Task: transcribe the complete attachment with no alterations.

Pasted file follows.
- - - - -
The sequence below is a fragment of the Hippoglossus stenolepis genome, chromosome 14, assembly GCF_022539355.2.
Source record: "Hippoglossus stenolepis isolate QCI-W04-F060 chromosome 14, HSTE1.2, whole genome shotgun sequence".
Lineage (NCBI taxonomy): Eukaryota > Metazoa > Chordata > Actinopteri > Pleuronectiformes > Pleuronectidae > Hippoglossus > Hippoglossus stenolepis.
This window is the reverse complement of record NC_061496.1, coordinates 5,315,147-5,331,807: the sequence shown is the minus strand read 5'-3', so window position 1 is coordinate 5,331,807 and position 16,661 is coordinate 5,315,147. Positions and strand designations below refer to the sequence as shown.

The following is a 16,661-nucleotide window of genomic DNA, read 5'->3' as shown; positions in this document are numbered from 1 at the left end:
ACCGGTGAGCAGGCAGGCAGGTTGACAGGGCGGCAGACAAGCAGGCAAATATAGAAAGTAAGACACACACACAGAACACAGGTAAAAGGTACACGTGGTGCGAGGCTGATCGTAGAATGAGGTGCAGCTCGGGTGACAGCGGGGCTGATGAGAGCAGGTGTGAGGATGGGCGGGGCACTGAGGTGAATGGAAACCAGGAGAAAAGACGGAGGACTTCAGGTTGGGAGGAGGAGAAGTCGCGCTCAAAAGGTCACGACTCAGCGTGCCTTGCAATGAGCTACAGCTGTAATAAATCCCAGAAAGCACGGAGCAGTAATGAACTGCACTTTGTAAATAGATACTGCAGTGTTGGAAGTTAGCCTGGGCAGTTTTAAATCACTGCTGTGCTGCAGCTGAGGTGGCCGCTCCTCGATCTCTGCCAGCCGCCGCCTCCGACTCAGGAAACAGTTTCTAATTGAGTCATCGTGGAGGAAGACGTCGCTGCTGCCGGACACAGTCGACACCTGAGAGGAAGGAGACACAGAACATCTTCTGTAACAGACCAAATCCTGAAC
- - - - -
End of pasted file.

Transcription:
The sequence below is a fragment of the Hippoglossus stenolepis genome, chromosome 14, assembly GCF_022539355.2.
Source record: "Hippoglossus stenolepis isolate QCI-W04-F060 chromosome 14, HSTE1.2, whole genome shotgun sequence".
Lineage (NCBI taxonomy): Eukaryota > Metazoa > Chordata > Actinopteri > Pleuronectiformes > Pleuronectidae > Hippoglossus > Hippoglossus stenolepis.
This window is the reverse complement of record NC_061496.1, coordinates 5,315,147-5,331,807: the sequence shown is the minus strand read 5'-3', so window position 1 is coordinate 5,331,807 and position 16,661 is coordinate 5,315,147. Positions and strand designations below refer to the sequence as shown.

The following is a 16,661-nucleotide window of genomic DNA, read 5'->3' as shown; positions in this document are numbered from 1 at the left end:
ACCGGTGAGCAGGCAGGCAGGTTGACAGGGCGGCAGACAAGCAGGCAAATATAGAAAGTAAGACACACACACAGAACACAGGTAAAAGGTACACGTGGTGCGAGGCTGATCGTAGAATGAGGTGCAGCTCGGGTGACAGCGGGGCTGATGAGAGCAGGTGTGAGGATGGGCGGGGCACTGAGGTGAATGGAAACCAGGAGAAAAGACGGAGGACTTCAGGTTGGGAGGAGGAGAAGTCGCGCTCAAAAGGTCACGACTCAGCGTGCCTTGCAATGAGCTACAGCTGTAATAAATCCCAGAAAGCACGGAGCAGTAATGAACTGCACTTTGTAAATAGATACTGCAGTGTTGGAAGTTAGCCTGGGCAGTTTTAAATCACTGCTGTGCTGCAGCTGAGGTGGCCGCTCCTCGATCTCTGCCAGCCGCCGCCTCCGACTCAGGAAACAGTTTCTAATTGAGTCATCGTGGAGGAAGACGTCGCTGCTGCCGGACACAGTCGACACCTGAGAGGAAGGAGACACAGAACATCTTCTGTAACAGACCAAATCCTGAAC